Definition of wandering albatross in English:

wandering albatross

Pronunciation /ˈwänd(ə)riNG ˈalbəˌtrôs/ /ˈwɑnd(ə)rɪŋ ˈælbəˌtrɔs/

noun

  • A very large albatross of southern oceans, having white plumage with black wings and a wingspan of up to 11 feet (3.3 m).

    Diomedea exulans, family Diomedeidae

    ‘Giant petrels, wandering albatrosses, penguins and other sea birds are getting caught in fishing tackle and dying by the tens of thousands.’
    • ‘The wandering albatross is the largest of all albatrosses, with a wingspan of up to 3.5 meters.’
    • ‘The wandering albatross, king penguins, hundreds of pelagic birds, sea lions, and icebergs will be there, too.’
    • ‘On the cliffs above the colonies, we encountered nests of the light-mantled sooty albatross; on the plateau, huge wandering albatross chicks sat like white, fluffy lighthouses.’
    • ‘It was a supreme moment when a wandering albatross, the bird with the largest wingspan of any bird, arrived!’
    • ‘The breeding behavior of wandering albatrosses is much like that of the frigatebirds I have studied, but it is anomalous among birds in general.’
    • ‘Croxall et al. reported that 50% of the variation in egg volume was attributable to individual quality in wandering albatrosses.’
    • ‘Ornithologists have recorded single feeding trips of 15,000 kilometers by nesting wandering albatrosses.’
    • ‘The Japanese version, though, weighed little more than six ounces, which meant it could be carried by a twenty-six-pound wandering albatross.’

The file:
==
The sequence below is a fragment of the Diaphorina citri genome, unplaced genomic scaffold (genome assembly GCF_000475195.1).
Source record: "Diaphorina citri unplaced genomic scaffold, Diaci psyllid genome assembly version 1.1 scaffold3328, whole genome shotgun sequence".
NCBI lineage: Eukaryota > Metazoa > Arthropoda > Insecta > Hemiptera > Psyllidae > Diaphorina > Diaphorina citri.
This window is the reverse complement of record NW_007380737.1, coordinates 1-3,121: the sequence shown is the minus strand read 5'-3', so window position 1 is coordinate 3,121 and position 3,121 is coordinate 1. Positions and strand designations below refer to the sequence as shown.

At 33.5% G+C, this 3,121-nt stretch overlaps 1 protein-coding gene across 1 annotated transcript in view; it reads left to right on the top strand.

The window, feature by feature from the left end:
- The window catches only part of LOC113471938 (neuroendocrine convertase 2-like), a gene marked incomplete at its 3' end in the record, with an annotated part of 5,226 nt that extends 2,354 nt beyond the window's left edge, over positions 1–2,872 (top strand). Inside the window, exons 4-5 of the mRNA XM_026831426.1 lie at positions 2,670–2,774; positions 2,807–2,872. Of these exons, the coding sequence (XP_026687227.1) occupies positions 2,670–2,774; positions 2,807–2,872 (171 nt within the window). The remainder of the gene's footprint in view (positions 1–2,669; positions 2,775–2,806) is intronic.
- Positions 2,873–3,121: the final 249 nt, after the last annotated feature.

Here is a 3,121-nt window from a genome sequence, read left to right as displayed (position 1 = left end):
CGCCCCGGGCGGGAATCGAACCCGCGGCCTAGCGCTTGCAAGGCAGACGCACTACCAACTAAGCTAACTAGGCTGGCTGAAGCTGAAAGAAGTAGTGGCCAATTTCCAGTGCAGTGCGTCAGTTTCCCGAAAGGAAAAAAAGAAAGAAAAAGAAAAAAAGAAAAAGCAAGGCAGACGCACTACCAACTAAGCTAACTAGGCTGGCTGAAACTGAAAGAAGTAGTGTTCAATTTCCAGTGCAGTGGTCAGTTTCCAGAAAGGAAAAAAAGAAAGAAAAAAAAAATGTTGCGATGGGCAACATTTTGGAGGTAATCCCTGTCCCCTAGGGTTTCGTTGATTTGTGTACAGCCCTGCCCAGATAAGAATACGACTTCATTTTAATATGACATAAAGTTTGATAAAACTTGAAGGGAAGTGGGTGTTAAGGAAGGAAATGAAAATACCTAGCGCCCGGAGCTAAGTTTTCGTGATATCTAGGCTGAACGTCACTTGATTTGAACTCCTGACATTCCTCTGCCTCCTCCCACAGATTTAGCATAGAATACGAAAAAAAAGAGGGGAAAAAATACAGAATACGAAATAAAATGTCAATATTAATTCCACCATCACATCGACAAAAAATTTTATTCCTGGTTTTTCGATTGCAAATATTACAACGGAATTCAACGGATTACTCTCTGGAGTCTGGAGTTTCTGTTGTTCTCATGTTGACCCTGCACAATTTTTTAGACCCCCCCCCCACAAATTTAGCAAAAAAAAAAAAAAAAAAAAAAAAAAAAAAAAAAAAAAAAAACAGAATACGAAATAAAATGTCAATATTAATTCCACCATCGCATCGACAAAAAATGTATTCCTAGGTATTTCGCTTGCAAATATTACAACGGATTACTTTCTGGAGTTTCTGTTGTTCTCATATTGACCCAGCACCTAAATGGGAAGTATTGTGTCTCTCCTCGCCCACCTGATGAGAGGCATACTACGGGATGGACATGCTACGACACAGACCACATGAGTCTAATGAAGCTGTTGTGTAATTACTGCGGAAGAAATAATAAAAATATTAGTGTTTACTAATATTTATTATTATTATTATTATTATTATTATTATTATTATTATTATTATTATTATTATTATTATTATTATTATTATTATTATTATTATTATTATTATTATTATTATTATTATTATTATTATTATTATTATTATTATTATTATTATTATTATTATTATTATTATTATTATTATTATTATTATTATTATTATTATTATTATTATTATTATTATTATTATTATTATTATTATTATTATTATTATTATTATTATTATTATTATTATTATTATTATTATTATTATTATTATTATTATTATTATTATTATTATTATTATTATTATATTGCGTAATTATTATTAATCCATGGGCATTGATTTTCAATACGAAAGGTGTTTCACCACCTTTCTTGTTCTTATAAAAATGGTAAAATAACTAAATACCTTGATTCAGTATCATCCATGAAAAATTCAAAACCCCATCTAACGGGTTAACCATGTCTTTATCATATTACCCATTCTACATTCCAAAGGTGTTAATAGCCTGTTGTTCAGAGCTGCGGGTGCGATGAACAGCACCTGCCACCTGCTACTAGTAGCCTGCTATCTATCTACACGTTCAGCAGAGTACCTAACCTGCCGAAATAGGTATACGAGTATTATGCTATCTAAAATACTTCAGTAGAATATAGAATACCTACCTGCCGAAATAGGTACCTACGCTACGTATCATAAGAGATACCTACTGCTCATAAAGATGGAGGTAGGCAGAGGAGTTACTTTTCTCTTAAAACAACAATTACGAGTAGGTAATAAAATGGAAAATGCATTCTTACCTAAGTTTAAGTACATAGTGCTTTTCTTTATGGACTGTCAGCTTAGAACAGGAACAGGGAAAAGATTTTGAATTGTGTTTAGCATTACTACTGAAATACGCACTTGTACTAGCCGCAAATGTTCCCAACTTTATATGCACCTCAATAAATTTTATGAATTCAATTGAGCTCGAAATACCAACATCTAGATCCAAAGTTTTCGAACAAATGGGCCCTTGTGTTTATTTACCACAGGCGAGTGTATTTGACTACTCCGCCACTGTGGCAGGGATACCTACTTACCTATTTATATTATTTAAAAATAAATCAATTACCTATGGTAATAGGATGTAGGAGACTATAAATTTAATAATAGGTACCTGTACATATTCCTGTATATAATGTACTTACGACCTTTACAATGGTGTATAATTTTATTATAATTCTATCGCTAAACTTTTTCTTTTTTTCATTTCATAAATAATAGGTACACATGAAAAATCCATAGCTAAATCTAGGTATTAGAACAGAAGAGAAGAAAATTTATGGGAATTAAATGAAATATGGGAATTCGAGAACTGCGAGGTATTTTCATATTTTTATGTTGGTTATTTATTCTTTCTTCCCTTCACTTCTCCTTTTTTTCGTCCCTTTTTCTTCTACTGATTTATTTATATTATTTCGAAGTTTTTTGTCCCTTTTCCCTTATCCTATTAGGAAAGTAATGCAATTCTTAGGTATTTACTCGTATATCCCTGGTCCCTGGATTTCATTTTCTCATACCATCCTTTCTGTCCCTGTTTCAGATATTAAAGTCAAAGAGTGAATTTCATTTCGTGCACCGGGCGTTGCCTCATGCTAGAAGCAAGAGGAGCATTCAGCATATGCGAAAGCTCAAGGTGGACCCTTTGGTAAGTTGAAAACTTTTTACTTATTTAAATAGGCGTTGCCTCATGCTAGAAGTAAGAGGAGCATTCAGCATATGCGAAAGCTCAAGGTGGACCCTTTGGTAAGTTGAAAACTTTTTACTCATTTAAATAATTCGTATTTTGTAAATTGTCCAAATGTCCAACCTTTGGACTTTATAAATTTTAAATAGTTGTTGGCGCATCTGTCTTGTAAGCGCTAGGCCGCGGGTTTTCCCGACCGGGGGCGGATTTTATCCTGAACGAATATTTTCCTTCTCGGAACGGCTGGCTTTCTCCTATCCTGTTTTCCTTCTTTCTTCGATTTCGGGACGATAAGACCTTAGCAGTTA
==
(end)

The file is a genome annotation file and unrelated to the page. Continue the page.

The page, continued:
• ‘The world's largest flying bird, the wandering albatross, is in serious trouble because of longline tuna fishing in the sub-Antarctic Ocean.’
    • ‘A wandering albatross, for example, will only begin breeding between the ages of 7 and 11, and a pair will produce, at most, one chick every two years.’
    • ‘The world's biggest seabird, the wandering albatross, is in peril because of long-line fishing.’
    • ‘One of the most noticeable features of the coastal plains of the sub-Antarctic Prince Edward Islands is the numerous wandering albatrosses dotted about the landscape on their large nests.’
    • ‘The locations have substantial populations of wandering albatrosses which are under threat through long-lining activities.’
    • ‘I was particularly pleased to have seen some species of wildlife that do not venture as far north as the Falklands, such as the Antarctic fur seal and wandering albatross.’